When asked to write this piece, I knew immediately I would need some innovation inspiration.
Thankfully, one doesn’t have to look too far in my place of work. Genesis has long been a hotbed for innovative companies.
High potential, high growth
If you’re not familiar with the Genesis Centre, let me bring you up to speed.
Genesis is Memorial University’s innovation hub for high-potential, high-growth technology companies. Established in 1997, the centre’s clients and graduate companies have since created more than 1,100 jobs and raised more than $94 million in private investment.
One of Genesis’s many inspiring stories came out of thin air. That’s right, literally thin air! Solace Power, a Genesis graduate from 2013, is transferring electricity, wirelessly, through the air. Imagine the possibilities of embedding wireless power in your desk or office chair.
“[Genesis’s] clients and graduate companies have since created more than 1,100 jobs and raised more than $94 million in private investment.”
The company has developed a wireless power solution using resonant capacitive coupling (RC2) technology. That’s fancy speak for solving the world’s problems of tripping over power cords and losing battery power. Solace has developed solutions for business and office systems, aerospace and defence, unmanned aerial vehicles and the automotive industry.
Earlier this year, the company received a USD$2.3-million investment from Lockheed Martin and they’ve been winning awards for their innovative technology.
Solace is just one of the many technology companies in Newfoundland and Labrador that are igniting the entrepreneurial spark.
Verafin has just exceeded 300 employees and 1,700 customers with its fraud detection and anti-money laundering software. HeyOrca announced a few weeks ago that their annual recurring revenue has exceeded $1 million, a fantastic milestone to hit just two years into business.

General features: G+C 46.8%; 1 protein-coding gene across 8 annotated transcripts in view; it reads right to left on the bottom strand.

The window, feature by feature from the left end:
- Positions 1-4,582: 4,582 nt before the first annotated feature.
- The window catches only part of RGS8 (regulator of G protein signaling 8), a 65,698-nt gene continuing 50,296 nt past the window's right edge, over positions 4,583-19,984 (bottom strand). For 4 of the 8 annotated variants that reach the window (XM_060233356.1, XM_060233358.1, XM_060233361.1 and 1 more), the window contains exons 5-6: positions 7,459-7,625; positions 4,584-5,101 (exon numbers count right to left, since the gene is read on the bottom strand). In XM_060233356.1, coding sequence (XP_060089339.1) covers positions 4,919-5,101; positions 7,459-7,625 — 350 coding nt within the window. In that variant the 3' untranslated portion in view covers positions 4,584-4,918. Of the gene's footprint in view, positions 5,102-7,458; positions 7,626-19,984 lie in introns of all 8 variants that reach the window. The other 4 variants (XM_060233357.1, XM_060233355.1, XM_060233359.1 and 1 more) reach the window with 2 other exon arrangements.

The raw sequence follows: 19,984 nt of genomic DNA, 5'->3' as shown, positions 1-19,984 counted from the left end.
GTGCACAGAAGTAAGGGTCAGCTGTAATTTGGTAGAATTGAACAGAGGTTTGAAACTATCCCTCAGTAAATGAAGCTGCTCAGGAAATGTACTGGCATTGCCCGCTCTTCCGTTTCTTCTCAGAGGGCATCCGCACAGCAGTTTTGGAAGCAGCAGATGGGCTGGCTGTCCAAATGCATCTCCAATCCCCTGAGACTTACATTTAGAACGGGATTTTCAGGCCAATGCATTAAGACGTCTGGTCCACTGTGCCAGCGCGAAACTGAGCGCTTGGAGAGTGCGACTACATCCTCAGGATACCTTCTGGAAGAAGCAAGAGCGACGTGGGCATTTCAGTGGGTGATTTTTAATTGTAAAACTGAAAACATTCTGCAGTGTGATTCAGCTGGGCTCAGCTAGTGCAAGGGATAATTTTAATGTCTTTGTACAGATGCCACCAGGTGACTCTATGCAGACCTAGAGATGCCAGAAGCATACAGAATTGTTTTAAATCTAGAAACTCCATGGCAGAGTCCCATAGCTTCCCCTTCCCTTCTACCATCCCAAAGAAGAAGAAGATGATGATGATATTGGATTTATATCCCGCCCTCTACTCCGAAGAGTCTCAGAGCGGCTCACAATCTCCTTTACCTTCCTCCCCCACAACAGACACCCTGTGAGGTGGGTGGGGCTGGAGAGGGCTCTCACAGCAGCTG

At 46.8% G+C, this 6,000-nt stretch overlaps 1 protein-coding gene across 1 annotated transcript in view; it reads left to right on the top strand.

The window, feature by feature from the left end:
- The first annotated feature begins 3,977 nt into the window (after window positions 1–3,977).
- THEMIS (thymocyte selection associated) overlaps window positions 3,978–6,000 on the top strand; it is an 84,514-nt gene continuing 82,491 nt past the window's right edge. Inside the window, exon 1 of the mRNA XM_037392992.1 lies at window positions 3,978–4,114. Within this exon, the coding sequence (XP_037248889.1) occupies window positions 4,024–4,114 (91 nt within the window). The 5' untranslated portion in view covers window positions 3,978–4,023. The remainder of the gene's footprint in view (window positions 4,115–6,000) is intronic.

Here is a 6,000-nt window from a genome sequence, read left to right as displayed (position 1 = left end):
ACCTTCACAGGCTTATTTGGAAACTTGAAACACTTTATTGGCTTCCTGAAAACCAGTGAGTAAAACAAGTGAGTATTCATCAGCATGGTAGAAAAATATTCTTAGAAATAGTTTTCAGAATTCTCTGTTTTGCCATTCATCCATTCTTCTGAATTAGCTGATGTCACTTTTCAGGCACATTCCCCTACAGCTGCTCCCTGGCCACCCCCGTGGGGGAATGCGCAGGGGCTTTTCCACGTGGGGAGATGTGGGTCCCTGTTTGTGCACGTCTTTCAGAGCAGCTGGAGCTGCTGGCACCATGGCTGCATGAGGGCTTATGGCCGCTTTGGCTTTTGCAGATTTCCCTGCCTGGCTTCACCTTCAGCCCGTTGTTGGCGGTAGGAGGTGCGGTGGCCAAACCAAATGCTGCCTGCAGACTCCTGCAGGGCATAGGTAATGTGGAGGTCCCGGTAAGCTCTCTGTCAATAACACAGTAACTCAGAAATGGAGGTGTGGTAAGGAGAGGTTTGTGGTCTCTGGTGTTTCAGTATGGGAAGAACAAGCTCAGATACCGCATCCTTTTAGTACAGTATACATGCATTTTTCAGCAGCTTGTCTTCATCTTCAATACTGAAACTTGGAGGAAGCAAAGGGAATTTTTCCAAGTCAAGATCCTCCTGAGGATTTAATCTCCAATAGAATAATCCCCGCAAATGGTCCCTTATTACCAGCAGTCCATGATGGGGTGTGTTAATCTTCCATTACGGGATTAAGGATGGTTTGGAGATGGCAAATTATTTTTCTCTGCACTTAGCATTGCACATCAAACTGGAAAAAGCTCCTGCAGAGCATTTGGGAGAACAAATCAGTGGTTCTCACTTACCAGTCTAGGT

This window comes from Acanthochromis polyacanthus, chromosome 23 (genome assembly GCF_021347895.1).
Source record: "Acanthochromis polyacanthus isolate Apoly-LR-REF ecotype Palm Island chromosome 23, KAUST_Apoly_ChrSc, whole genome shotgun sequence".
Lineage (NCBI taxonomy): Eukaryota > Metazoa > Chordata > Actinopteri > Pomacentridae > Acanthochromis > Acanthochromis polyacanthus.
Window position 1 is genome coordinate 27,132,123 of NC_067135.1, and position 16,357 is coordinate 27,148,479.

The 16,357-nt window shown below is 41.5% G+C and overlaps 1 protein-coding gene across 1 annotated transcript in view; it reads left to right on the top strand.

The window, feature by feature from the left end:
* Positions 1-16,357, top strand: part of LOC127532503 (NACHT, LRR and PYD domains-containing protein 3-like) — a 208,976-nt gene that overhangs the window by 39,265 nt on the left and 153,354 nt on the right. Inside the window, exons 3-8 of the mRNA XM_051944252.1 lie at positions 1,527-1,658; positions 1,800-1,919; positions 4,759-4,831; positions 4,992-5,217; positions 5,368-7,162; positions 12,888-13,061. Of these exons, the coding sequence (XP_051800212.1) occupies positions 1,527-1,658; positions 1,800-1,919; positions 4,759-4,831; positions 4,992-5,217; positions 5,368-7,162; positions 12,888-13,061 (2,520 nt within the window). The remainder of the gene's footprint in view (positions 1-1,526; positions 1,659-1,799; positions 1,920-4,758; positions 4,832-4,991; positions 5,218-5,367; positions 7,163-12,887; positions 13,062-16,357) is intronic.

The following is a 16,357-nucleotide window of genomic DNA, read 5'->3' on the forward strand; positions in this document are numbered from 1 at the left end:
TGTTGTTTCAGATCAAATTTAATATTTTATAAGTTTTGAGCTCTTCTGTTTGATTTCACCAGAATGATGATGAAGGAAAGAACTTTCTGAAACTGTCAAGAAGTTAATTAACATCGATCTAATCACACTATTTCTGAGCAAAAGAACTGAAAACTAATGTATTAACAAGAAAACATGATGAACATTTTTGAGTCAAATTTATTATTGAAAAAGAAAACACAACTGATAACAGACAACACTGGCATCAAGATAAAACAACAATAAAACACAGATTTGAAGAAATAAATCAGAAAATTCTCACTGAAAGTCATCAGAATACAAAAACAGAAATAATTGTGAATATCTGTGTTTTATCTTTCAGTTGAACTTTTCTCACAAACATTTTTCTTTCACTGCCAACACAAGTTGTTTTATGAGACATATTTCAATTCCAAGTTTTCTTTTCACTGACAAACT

Virtual Marine was listed by Canadian Defence Review, one of the most reputable publications in defence, as one of the Top 75 global defence companies.
Entrepreneurship is exploding in this province.
At Genesis alone, the inquiry rate for our programs is 10 times what it was four years ago. Our Evolution Program, an eight-week idea validator program, accepts up to 60 entrepreneurs per year and our Enterprise Program has accepted more companies in the last year than in the previous three combined.
“We are working with the federal government to help immigrant entrepreneurs who have great business ideas establish roots in N.L.”
To ensure that we are prepared for this growth, we have partnered with innovation hubs across Canada, such as MaRS Discovery District in Toronto, Ont., to assist us in delivering programs.
Additionally, we are working with the federal government to help immigrant entrepreneurs who have great business ideas establish roots in Newfoundland and Labrador.
The timing couldn’t be better. With provincial debt exceeding $14 billion and a 14.9 per cent unemployment rate, we have reason to worry about our future in this province and the future for our children (thankfully, my son wants to be a ninja, so there’s hope for us all).
Entrepreneurs have plenty of support these days too.
Memorial University’s St. John’s campus launched the Memorial Centre for Entrepreneurship and the Centre for Social Enterprise last year. Grenfell Campus created Navigate, an entrepreneurial partnership with the College of the North Atlantic.
Memorial appointed two new chairs in entrepreneurship — Dr. Carlos Bazan, Faculty of Engineering and Applied Science, and Dr. Alex Stewart, Faculty of Business Administration.
The entrepreneurial energy doesn’t only exist on campus, either: externally, there are organizations like Propel ICT, Common Ground, NATI, and Futurpreneur that offer programs to help founders get started.
As Genesis prepares to pack boxes and move to its new home at the Battery Facility at the base of historic Signal Hill in 2018, it’s not the dramatic vistas alone that will inspire us.
It’s the reminder that the grounds we will be occupying were once used by Guglielmo Marconi as he received the first trans-Atlantic radio wave in 1901 from England, making way for the advancements in technology that have allowed our clients to do what they do.
Startups are not for the faint of heart.
It takes guts, determination, drive, focus and persistence to run a startup and it takes hard work, dedication, commitment and understanding to work for a startup. But, these are incredibly rewarding career choices and they have a positive effect and an immediate impact on Newfoundland and Labrador’s economy.
Startups can be electric. Keep them in mind while pursuing career options and, if you have an idea, ignite it!